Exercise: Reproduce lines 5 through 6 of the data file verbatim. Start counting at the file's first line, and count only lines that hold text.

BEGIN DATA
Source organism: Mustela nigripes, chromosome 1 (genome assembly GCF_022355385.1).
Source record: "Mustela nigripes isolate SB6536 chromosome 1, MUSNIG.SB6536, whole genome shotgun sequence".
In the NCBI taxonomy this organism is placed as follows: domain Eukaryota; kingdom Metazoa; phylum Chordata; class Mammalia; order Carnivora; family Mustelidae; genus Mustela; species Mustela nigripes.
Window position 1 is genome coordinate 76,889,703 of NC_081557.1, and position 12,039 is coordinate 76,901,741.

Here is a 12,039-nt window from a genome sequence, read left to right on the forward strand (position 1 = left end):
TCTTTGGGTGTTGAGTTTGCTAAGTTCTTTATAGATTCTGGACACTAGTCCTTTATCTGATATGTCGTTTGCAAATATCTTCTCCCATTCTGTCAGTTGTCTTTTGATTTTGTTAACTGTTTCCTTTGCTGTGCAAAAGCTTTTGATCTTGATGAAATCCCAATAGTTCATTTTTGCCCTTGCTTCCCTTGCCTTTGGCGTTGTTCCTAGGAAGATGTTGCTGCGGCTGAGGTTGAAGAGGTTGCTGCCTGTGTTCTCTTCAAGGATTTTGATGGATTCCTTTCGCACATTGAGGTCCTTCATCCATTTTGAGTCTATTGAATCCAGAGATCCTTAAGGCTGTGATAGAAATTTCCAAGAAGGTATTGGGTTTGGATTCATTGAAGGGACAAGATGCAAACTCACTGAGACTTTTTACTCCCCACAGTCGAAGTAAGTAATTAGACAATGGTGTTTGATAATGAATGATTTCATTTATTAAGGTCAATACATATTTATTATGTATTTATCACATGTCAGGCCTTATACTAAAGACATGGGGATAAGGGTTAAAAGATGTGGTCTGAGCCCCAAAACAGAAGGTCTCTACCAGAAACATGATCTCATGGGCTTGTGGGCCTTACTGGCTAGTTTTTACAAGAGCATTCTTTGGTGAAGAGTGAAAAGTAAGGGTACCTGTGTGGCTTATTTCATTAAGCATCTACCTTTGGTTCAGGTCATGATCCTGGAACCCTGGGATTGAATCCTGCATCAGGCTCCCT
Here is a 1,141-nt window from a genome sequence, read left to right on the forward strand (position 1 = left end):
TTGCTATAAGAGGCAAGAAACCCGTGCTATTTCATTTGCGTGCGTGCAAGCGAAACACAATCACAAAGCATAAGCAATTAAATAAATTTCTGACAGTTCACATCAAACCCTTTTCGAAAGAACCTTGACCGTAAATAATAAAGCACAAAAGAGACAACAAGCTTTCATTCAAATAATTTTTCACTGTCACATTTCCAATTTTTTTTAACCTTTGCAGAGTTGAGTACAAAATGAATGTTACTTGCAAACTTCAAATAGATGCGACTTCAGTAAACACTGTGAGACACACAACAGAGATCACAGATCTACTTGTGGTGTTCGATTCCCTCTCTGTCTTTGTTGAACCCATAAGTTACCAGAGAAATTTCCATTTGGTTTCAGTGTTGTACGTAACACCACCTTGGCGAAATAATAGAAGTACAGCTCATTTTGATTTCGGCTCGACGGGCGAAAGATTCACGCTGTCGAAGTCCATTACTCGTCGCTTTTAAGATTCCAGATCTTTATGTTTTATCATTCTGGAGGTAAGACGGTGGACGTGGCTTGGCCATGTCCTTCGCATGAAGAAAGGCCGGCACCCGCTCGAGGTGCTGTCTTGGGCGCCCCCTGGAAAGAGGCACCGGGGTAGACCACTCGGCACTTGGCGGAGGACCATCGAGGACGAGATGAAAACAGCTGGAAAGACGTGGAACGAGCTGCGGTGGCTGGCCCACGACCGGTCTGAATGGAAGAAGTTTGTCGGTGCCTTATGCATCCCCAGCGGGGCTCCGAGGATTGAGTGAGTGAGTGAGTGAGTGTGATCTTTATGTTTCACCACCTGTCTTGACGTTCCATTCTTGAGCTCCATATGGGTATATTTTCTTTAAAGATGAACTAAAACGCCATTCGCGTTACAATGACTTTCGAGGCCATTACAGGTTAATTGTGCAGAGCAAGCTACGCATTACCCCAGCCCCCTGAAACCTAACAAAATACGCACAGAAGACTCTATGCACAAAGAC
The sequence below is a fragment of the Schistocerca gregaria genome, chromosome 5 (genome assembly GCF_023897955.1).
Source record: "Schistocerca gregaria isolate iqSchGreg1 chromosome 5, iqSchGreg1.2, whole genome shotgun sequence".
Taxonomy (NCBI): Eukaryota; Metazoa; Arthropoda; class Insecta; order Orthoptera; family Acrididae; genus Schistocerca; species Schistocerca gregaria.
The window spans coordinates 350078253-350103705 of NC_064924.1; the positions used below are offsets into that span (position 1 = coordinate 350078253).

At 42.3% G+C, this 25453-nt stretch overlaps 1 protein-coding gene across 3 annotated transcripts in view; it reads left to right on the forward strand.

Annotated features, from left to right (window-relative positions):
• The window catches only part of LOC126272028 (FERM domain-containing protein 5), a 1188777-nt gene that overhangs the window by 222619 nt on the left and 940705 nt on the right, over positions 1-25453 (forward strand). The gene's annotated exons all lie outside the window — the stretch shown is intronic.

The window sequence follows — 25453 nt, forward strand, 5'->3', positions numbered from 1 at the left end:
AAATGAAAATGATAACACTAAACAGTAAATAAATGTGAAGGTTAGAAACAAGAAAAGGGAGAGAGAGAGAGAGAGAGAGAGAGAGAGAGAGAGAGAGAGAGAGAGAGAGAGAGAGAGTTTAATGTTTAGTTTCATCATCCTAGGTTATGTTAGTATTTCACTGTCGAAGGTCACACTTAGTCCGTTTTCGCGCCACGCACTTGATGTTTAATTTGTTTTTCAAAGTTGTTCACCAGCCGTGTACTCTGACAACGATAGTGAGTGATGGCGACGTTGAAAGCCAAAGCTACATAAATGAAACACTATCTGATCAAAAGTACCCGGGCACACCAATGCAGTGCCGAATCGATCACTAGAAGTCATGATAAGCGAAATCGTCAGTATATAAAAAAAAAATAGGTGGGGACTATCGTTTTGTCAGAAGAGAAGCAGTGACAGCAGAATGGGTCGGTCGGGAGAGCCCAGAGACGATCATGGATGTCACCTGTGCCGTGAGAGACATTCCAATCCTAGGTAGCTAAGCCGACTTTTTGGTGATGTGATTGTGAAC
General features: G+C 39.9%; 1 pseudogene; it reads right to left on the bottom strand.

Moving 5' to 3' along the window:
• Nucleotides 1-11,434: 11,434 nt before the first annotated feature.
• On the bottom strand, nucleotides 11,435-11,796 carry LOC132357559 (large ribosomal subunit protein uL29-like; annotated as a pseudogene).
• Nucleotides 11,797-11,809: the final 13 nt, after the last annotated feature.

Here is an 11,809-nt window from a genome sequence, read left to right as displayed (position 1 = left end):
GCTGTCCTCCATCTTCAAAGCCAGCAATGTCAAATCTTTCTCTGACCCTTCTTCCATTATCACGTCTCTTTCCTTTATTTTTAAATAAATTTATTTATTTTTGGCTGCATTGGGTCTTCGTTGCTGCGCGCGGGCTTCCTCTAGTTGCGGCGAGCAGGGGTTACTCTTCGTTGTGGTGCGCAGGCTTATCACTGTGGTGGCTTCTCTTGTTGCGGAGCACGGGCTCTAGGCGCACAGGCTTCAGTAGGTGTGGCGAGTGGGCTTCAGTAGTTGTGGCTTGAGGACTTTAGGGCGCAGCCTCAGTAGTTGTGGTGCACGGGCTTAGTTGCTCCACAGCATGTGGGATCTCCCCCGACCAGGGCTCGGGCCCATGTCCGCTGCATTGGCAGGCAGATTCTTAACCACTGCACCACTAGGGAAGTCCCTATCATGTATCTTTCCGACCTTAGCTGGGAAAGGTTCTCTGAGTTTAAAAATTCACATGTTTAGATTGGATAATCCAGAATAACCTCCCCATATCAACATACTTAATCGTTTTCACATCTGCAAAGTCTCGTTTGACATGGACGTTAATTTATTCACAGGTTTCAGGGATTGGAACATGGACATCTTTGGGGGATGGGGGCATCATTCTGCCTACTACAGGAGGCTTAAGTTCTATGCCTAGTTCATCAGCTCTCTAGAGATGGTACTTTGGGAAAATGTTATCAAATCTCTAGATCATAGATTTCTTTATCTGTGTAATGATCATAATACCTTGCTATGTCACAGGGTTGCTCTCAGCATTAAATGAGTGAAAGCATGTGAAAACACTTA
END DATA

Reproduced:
Here is a 12,039-nt window from a genome sequence, read left to right on the forward strand (position 1 = left end):
TCTTTGGGTGTTGAGTTTGCTAAGTTCTTTATAGATTCTGGACACTAGTCCTTTATCTGATATGTCGTTTGCAAATATCTTCTCCCATTCTGTCAGTTGTCTTTTGATTTTGTTAACTGTTTCCTTTGCTGTGCAAAAGCTTTTGATCTTGATGAAATCCCAATAGTTCATTTTTGCCCTTGCTTCCCTTGCCTTTGGCGTTGTTCCTAGGAAGATGTTGCTGCGGCTGAGGTTGAAGAGGTTGCTGCCTGTGTTCTCTTCAAGGATTTTGATGGATTCCTTTCGCACATTGAGGTCCTTCATCCATTTTGAGTCTATTGAATCCAGAGATCCTTAAGGCTGTGATAGAAATTTCCAAGAAGGTATTGGGTTTGGATTCATTGAAGGGACAAGATGCAAACTCACTGAGACTTTTTACTCCCCACAGTCGAAGTAAGTAATTAGACAATGGTGTTTGATAATGAATGATTTCATTTATTAAGGTCAATACATATTTATTATGTATTTATCACATGTCAGGCCTTATACTAAAGACATGGGGATAAGGGTTAAAAGATGTGGTCTGAGCCCCAAAACAGAAGGTCTCTACCAGAAACATGATCTCATGGGCTTGTGGGCCTTACTGGCTAGTTTTTACAAGAGCATTCTTTGGTGAAGAGTGAAAAGTAAGGGTACCTGTGTGGCTTATTTCATTAAGCATCTACCTTTGGTTCAGGTCATGATCCTGGAACCCTGGGATTGAATCCTGCATCAGGCTCCCT